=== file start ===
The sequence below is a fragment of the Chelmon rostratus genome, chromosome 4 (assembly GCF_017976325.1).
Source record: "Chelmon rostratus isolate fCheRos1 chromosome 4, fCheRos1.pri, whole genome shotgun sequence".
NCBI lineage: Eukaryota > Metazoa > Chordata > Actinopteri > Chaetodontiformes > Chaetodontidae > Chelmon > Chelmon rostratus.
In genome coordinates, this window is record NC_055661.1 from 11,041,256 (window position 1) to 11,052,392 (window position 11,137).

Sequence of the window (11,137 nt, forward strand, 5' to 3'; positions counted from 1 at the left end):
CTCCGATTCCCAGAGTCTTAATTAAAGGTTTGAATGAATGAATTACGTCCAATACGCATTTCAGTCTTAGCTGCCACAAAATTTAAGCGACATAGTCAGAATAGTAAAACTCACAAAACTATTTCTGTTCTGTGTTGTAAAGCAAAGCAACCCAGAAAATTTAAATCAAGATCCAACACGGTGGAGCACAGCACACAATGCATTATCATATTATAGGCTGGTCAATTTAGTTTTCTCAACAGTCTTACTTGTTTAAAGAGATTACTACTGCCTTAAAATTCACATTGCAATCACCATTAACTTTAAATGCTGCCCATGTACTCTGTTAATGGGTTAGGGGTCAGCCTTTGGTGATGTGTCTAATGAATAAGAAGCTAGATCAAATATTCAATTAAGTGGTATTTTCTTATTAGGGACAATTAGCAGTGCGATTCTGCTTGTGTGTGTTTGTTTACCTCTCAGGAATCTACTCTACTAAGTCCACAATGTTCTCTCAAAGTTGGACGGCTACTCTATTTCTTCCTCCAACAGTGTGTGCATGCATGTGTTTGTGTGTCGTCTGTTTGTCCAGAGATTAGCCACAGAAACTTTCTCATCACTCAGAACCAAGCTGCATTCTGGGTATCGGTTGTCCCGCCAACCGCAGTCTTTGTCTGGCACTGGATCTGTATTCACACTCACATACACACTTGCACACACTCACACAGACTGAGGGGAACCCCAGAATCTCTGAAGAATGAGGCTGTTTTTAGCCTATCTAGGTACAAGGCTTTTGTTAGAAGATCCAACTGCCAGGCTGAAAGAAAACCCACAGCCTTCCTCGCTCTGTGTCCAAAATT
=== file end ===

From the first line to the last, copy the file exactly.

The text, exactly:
The sequence below is a fragment of the Chelmon rostratus genome, chromosome 4 (assembly GCF_017976325.1).
Source record: "Chelmon rostratus isolate fCheRos1 chromosome 4, fCheRos1.pri, whole genome shotgun sequence".
NCBI lineage: Eukaryota > Metazoa > Chordata > Actinopteri > Chaetodontiformes > Chaetodontidae > Chelmon > Chelmon rostratus.
In genome coordinates, this window is record NC_055661.1 from 11,041,256 (window position 1) to 11,052,392 (window position 11,137).

Sequence of the window (11,137 nt, forward strand, 5' to 3'; positions counted from 1 at the left end):
CTCCGATTCCCAGAGTCTTAATTAAAGGTTTGAATGAATGAATTACGTCCAATACGCATTTCAGTCTTAGCTGCCACAAAATTTAAGCGACATAGTCAGAATAGTAAAACTCACAAAACTATTTCTGTTCTGTGTTGTAAAGCAAAGCAACCCAGAAAATTTAAATCAAGATCCAACACGGTGGAGCACAGCACACAATGCATTATCATATTATAGGCTGGTCAATTTAGTTTTCTCAACAGTCTTACTTGTTTAAAGAGATTACTACTGCCTTAAAATTCACATTGCAATCACCATTAACTTTAAATGCTGCCCATGTACTCTGTTAATGGGTTAGGGGTCAGCCTTTGGTGATGTGTCTAATGAATAAGAAGCTAGATCAAATATTCAATTAAGTGGTATTTTCTTATTAGGGACAATTAGCAGTGCGATTCTGCTTGTGTGTGTTTGTTTACCTCTCAGGAATCTACTCTACTAAGTCCACAATGTTCTCTCAAAGTTGGACGGCTACTCTATTTCTTCCTCCAACAGTGTGTGCATGCATGTGTTTGTGTGTCGTCTGTTTGTCCAGAGATTAGCCACAGAAACTTTCTCATCACTCAGAACCAAGCTGCATTCTGGGTATCGGTTGTCCCGCCAACCGCAGTCTTTGTCTGGCACTGGATCTGTATTCACACTCACATACACACTTGCACACACTCACACAGACTGAGGGGAACCCCAGAATCTCTGAAGAATGAGGCTGTTTTTAGCCTATCTAGGTACAAGGCTTTTGTTAGAAGATCCAACTGCCAGGCTGAAAGAAAACCCACAGCCTTCCTCGCTCTGTGTCCAAAATT